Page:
Chronic fatigue syndrome is associated with chronic enterovirus infection of the stomach.
BACKGROUND AND AIMS:
The aetiology for chronic fatigue syndrome (CFS) remains elusive although enteroviruses have been
implicated as one of the causes by a number of studies. Since most CFS patients have persistent or
intermittent gastrointestinal (GI) symptoms, the presence of viral capsid protein 1 (VP1),
enterovirus (EV) RNA and culturable virus in the stomach biopsy specimens of patients with CFS was
METHODS: 165 consecutive patients with CFS underwent upper GI endoscopies and antrum biopsies.
Immunoperoxidase staining was performed using EV-specific monoclonal antibody (mAb) or a control mAb
specific for cytomegalovirus (CMV). RT-PCR ELISA was performed on RNA extracted from paraffin sections
or samples preserved in RNA later. Biopsies from normal stomach and other gastric diseases served as
controls. 75 samples were cultured for EV.
RESULTS: 135/165 (82%) biopsies stained positive for VP1 within parietal cells, whereas
7/34 (20%) of the controls stained positive (p< or =0.001). CMV mAb failed to stain any of the biopsy
specimens. Biopsies taken from six patients at the onset of the CFS/abdominal symptoms, and 2-8 years later
showed positive staining in the paired specimens. EV RNA was detected in 9/24 (37%) paraffin-embedded biopsy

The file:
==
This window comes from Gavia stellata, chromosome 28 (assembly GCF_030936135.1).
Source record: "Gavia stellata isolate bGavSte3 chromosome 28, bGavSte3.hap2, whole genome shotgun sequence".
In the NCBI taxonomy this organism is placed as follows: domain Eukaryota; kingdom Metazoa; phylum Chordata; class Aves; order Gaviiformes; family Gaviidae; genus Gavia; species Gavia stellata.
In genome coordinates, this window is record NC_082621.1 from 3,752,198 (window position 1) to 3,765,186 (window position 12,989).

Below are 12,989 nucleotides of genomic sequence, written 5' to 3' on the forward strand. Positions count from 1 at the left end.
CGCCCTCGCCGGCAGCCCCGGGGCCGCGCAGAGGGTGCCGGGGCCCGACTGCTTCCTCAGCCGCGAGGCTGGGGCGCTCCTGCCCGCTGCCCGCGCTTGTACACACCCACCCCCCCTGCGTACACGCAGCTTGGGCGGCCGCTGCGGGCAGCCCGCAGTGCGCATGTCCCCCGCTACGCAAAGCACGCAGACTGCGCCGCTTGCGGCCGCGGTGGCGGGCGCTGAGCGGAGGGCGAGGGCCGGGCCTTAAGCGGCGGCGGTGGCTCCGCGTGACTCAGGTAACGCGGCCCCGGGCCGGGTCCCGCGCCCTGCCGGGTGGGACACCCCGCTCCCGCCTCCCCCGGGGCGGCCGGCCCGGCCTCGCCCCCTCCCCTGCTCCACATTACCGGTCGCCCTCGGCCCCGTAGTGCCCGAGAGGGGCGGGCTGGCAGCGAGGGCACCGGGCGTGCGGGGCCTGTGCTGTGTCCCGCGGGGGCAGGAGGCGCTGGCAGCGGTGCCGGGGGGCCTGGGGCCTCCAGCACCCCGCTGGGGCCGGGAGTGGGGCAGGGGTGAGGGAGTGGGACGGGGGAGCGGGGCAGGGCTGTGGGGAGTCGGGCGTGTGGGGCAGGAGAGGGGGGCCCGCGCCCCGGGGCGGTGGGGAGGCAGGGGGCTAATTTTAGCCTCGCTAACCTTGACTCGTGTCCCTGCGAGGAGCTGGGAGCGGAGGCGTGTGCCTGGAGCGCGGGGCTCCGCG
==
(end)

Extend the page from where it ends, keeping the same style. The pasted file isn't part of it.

samples; 1/21 controls had detectable EV RNA (p<0.01); 1/3 patients had detectable EV RNA from two samples
taken 4 years apart; 5 patient samples showed transient growth of non-cytopathic enteroviruses.
CONCLUSION: Enterovirus VP1, RNA and non-cytopathic viruses were detected in the
stomach biopsy specimens of CFS patients with chronic abdominal complaints. A significant subset of
CFS patients may have a chronic, disseminated, non-cytolytic form of enteroviral infection, which
could be diagnosed by stomach biopsy.
The role of enterovirus in chronic fatigue syndrome.
Two and a half decades after coining of the term chronic fatigue syndrome (CFS), the diagnosis of this
illness is still symptom based and the aetiology remains elusive. Enteroviruses are well known causes of
acute respiratory and gastrointestinal infections, with tropism for the central nervous system, muscles,
and heart. Initial reports of chronic enteroviral infections causing debilitating symptoms in patients
with CFS were met with skeptism, and had been largely forgotten for the past decade. Observations from
in vitro experiments and from animal models clearly established a state of chronic persistence through
the formation of double stranded RNA, similar to findings reported in muscle biopsies of patients with
CFS. Recent evidence not only confirmed the earlier studies, but also clarified the pathogenic role of
viral RNA through antiviral treatment. This review summarises the available experimental and clinical
evidence that supports the role of enterovirus in chronic fatigue syndrome.
Diverse etiologies for chronic fatigue syndrome